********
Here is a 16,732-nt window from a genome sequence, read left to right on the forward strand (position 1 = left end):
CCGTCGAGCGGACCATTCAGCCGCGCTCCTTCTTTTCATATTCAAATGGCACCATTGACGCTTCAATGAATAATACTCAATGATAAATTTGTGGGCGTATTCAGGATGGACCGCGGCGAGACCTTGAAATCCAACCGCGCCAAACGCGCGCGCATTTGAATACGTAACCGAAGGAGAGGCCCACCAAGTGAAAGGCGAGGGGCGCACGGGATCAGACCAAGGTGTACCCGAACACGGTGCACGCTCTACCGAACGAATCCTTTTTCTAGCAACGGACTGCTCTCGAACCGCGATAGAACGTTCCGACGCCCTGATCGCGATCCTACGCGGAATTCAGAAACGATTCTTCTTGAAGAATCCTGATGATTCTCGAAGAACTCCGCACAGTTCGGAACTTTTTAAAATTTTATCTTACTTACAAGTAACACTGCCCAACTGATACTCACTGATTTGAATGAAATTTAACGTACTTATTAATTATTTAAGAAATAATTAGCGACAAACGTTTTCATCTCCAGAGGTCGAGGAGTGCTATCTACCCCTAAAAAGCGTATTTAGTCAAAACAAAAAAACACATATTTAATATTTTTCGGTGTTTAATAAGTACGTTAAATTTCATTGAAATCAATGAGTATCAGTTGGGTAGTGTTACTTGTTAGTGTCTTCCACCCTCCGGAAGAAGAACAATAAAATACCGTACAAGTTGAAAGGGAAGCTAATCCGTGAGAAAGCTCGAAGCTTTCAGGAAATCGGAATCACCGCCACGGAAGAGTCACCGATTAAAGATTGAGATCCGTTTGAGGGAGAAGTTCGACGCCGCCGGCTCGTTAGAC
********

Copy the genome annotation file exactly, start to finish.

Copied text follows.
Here is a 16,732-nt window from a genome sequence, read left to right on the forward strand (position 1 = left end):
CCGTCGAGCGGACCATTCAGCCGCGCTCCTTCTTTTCATATTCAAATGGCACCATTGACGCTTCAATGAATAATACTCAATGATAAATTTGTGGGCGTATTCAGGATGGACCGCGGCGAGACCTTGAAATCCAACCGCGCCAAACGCGCGCGCATTTGAATACGTAACCGAAGGAGAGGCCCACCAAGTGAAAGGCGAGGGGCGCACGGGATCAGACCAAGGTGTACCCGAACACGGTGCACGCTCTACCGAACGAATCCTTTTTCTAGCAACGGACTGCTCTCGAACCGCGATAGAACGTTCCGACGCCCTGATCGCGATCCTACGCGGAATTCAGAAACGATTCTTCTTGAAGAATCCTGATGATTCTCGAAGAACTCCGCACAGTTCGGAACTTTTTAAAATTTTATCTTACTTACAAGTAACACTGCCCAACTGATACTCACTGATTTGAATGAAATTTAACGTACTTATTAATTATTTAAGAAATAATTAGCGACAAACGTTTTCATCTCCAGAGGTCGAGGAGTGCTATCTACCCCTAAAAAGCGTATTTAGTCAAAACAAAAAAACACATATTTAATATTTTTCGGTGTTTAATAAGTACGTTAAATTTCATTGAAATCAATGAGTATCAGTTGGGTAGTGTTACTTGTTAGTGTCTTCCACCCTCCGGAAGAAGAACAATAAAATACCGTACAAGTTGAAAGGGAAGCTAATCCGTGAGAAAGCTCGAAGCTTTCAGGAAATCGGAATCACCGCCACGGAAGAGTCACCGATTAAAGATTGAGATCCGTTTGAGGGAGAAGTTCGACGCCGCCGGCTCGTTAGAC